One of the things you learn with chronic illness, and with life in general, is that you can’t fight your body and win. You also can’t fight your mind. It’s kind of a “flow-with” situation. How can you accept and flow with your current mind and body in a way that supports your eventual goals?
Out of these thoughts came a new strategy of resting that I call 1/2 Hour On/Off. This means that after doing any activity for 1/2 hour, I rest for 1/2 hour. Both activity and rest are defined by me, the individual.
For me, activity might mean typing, light cleaning, using my phone, and any kind of work.
Resting meant listening to an audiobook, watching videos, or lying down doing relaxation or meditation. I found it was really helpful to give myself options. When I get antsy during a planned 1/2 hour rest period, I can switch activities as much as I need to.
For someone who is more mildly affected with ME/CFS or more severe, the meaning of rest and activity will change.
Toward the end of the challenge, I started using Flaredown app, which is a multi-symptom tracker for iOS and Android. It allows you to graph different variables against each other, including symptoms, treatments and special factors that may come up in day to day life. It’s for a huge range of chronic illnesses and conditions.
For me, the jury is still out on Flaredown. It very much feels like it will be what you make of it. It’s up to you to make sure you’re tracking the right variables and that you’re accurately recording your symptom severity.
I am always pretty unsure if I’m recording things correctly, as they may change throughout the day and I can only enter my answers once per day.
Short answer: Yes.
The challenge actually helped more than I thought it did. I had hoped to use it to build good habits and find new ways to manage my illness, but I also had a secret hope that I didn’t say much about: I wanted to improve my baseline. This is a really elusive and important goal, and one of the hardest to achieve. But without changing the baseline itself, recovery is not possible.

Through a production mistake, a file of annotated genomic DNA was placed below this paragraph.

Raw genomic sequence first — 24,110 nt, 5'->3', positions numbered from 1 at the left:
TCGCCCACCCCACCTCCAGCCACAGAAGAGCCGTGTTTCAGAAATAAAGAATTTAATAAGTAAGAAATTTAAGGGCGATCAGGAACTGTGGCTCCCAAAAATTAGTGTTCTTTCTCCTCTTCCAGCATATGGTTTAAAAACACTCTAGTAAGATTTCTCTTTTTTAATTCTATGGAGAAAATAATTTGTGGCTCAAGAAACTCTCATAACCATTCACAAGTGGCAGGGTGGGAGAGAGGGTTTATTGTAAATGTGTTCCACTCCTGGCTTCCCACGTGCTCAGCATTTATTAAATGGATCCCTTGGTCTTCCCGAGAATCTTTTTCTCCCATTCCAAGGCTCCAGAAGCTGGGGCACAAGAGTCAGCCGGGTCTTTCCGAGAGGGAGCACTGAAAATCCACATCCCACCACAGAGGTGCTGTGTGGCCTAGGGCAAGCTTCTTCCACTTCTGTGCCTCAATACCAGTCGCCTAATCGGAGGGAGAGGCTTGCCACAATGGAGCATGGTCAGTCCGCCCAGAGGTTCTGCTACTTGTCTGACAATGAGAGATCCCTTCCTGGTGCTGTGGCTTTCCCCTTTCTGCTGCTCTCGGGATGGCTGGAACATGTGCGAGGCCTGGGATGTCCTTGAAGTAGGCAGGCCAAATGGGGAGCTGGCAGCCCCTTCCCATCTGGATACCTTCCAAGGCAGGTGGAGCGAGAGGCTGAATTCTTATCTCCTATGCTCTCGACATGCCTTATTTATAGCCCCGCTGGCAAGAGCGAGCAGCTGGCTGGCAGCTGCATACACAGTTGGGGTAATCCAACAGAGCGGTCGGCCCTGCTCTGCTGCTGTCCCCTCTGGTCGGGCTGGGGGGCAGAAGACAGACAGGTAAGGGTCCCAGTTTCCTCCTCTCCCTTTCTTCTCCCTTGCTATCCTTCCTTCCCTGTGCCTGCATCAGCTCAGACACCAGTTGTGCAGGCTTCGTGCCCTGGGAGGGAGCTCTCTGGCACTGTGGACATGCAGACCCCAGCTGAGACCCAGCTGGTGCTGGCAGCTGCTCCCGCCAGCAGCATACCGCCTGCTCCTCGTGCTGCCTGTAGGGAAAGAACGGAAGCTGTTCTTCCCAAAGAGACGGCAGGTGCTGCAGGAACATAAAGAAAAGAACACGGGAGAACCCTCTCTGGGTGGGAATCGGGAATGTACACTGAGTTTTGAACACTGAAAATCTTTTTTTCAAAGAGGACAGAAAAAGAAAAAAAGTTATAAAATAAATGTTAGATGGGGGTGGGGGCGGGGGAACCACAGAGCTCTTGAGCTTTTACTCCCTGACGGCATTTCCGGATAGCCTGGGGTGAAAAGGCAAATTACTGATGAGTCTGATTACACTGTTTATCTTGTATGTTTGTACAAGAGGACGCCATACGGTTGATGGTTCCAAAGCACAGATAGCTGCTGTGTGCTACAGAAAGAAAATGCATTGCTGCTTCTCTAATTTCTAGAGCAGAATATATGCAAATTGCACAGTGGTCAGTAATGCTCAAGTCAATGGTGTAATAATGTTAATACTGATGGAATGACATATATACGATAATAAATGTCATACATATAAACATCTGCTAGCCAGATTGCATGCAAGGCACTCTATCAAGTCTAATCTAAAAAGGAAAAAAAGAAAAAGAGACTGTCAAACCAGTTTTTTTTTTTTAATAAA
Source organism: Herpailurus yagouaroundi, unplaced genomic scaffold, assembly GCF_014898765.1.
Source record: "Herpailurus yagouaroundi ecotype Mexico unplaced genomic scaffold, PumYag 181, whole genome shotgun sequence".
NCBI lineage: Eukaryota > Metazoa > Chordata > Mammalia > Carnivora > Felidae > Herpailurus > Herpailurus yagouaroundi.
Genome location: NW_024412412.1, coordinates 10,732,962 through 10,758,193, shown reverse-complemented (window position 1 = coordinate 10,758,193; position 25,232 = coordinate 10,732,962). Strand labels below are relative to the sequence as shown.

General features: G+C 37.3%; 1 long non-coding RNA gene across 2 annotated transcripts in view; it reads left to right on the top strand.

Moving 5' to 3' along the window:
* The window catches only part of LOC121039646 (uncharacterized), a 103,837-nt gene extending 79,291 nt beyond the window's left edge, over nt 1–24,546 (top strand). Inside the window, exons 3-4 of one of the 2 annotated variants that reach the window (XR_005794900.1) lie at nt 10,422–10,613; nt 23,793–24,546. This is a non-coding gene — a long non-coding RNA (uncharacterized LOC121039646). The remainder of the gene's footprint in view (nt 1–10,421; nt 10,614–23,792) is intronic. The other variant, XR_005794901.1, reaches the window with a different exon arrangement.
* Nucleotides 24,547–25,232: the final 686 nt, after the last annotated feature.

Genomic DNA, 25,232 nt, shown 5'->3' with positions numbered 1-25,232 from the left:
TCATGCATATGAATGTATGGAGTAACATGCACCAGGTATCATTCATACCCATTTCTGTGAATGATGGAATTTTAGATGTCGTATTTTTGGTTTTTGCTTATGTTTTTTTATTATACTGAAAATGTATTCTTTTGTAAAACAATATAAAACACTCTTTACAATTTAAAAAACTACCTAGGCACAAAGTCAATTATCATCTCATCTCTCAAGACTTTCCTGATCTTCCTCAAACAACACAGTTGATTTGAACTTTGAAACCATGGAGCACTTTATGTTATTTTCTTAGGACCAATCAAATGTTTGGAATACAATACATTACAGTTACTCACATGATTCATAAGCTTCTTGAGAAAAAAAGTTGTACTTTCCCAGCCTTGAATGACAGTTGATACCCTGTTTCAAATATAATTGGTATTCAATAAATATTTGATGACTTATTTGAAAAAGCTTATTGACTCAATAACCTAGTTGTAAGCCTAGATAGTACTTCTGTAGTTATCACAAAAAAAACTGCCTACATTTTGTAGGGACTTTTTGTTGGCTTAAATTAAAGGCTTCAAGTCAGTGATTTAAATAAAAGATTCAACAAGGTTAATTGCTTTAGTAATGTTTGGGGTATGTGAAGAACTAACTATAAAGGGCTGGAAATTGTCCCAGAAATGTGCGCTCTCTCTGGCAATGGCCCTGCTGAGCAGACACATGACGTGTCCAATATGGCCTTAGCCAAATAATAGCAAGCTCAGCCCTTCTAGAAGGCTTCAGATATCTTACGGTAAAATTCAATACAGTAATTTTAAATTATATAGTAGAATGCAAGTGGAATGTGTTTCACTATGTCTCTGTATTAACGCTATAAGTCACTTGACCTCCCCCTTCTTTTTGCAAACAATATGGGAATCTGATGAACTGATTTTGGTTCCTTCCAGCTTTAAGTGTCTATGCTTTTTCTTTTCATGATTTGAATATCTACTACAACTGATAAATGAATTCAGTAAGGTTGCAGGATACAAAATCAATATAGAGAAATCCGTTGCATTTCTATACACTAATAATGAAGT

Mostly, I have moved my baseline through medication. I’ve stabilized declines simply through my behavior, but it’s rare to raise my baseline permanently just through my own actions. I hoped that the challenge would actually help me do that. After all, if I am going to recover, I need my baseline to improve regularly.
Through the gradual and small improvements in the challenge, I gained new tools that helped me do a little bit better every day,and over time these changes added up. In the few weeks since I did the challenge, I’ve had more energy than I have had in the last year. I’ve become accustomed to having productive time every day, and it doesn’t build up fatigue until I crash. Instead, I am mostly still fine. This is a great indicator of a shift in the baseline.
I still need to stay attentive and keep doing “10% better” (harm reduction) and doing 1/2 hour on/off days (aggressive rest). But I’m feeling more energetic than I have in a long time. I’ve had days where I’ve cleaned, organized, painted AND worked on the computer in the same way — an impossibility for over a year now.
Thanks for following my healing effort – by following my blog, Instagram or Facebook, you’re literally a part of my healing team. It wouldn’t be possible to do the 14 Day Challenges without a community of people caring, encouraging, and learning along with me.
If anything I tried in my challenge appeals to you, let me know! I’d love to know what you are trying out for yourself.